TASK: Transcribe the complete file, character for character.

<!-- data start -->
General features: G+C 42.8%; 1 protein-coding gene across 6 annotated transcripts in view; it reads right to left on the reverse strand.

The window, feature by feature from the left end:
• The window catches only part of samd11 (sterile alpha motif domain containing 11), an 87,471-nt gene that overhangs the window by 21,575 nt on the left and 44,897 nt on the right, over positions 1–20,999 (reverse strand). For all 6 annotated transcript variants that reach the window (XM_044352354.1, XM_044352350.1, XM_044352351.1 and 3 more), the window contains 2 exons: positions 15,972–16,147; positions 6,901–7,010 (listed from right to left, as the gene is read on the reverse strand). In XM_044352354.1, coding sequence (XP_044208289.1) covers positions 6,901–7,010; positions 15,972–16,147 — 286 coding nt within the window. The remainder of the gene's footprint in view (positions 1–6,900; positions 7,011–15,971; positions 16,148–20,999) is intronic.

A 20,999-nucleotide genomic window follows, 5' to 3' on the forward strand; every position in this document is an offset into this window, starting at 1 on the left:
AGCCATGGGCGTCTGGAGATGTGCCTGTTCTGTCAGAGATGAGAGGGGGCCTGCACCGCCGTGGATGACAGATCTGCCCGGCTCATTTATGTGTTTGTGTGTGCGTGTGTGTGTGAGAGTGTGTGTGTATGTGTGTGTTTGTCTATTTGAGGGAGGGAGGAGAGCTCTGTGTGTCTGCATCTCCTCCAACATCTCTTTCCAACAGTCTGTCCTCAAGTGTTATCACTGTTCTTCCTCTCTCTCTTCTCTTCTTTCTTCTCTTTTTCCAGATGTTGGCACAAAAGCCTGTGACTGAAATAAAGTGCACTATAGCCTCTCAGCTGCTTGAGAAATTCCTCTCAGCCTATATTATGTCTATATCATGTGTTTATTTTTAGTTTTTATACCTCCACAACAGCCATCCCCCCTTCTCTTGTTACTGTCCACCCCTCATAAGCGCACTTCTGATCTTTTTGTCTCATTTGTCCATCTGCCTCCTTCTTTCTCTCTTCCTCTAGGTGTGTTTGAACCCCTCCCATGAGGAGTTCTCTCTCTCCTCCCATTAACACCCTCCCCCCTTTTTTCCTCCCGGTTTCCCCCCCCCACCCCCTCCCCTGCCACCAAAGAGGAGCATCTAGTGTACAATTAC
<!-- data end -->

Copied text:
General features: G+C 42.8%; 1 protein-coding gene across 6 annotated transcripts in view; it reads right to left on the reverse strand.

The window, feature by feature from the left end:
• The window catches only part of samd11 (sterile alpha motif domain containing 11), an 87,471-nt gene that overhangs the window by 21,575 nt on the left and 44,897 nt on the right, over positions 1–20,999 (reverse strand). For all 6 annotated transcript variants that reach the window (XM_044352354.1, XM_044352350.1, XM_044352351.1 and 3 more), the window contains 2 exons: positions 15,972–16,147; positions 6,901–7,010 (listed from right to left, as the gene is read on the reverse strand). In XM_044352354.1, coding sequence (XP_044208289.1) covers positions 6,901–7,010; positions 15,972–16,147 — 286 coding nt within the window. The remainder of the gene's footprint in view (positions 1–6,900; positions 7,011–15,971; positions 16,148–20,999) is intronic.

A 20,999-nucleotide genomic window follows, 5' to 3' on the forward strand; every position in this document is an offset into this window, starting at 1 on the left:
AGCCATGGGCGTCTGGAGATGTGCCTGTTCTGTCAGAGATGAGAGGGGGCCTGCACCGCCGTGGATGACAGATCTGCCCGGCTCATTTATGTGTTTGTGTGTGCGTGTGTGTGTGAGAGTGTGTGTGTATGTGTGTGTTTGTCTATTTGAGGGAGGGAGGAGAGCTCTGTGTGTCTGCATCTCCTCCAACATCTCTTTCCAACAGTCTGTCCTCAAGTGTTATCACTGTTCTTCCTCTCTCTCTTCTCTTCTTTCTTCTCTTTTTCCAGATGTTGGCACAAAAGCCTGTGACTGAAATAAAGTGCACTATAGCCTCTCAGCTGCTTGAGAAATTCCTCTCAGCCTATATTATGTCTATATCATGTGTTTATTTTTAGTTTTTATACCTCCACAACAGCCATCCCCCCTTCTCTTGTTACTGTCCACCCCTCATAAGCGCACTTCTGATCTTTTTGTCTCATTTGTCCATCTGCCTCCTTCTTTCTCTCTTCCTCTAGGTGTGTTTGAACCCCTCCCATGAGGAGTTCTCTCTCTCCTCCCATTAACACCCTCCCCCCTTTTTTCCTCCCGGTTTCCCCCCCCCACCCCCTCCCCTGCCACCAAAGAGGAGCATCTAGTGTACAATTAC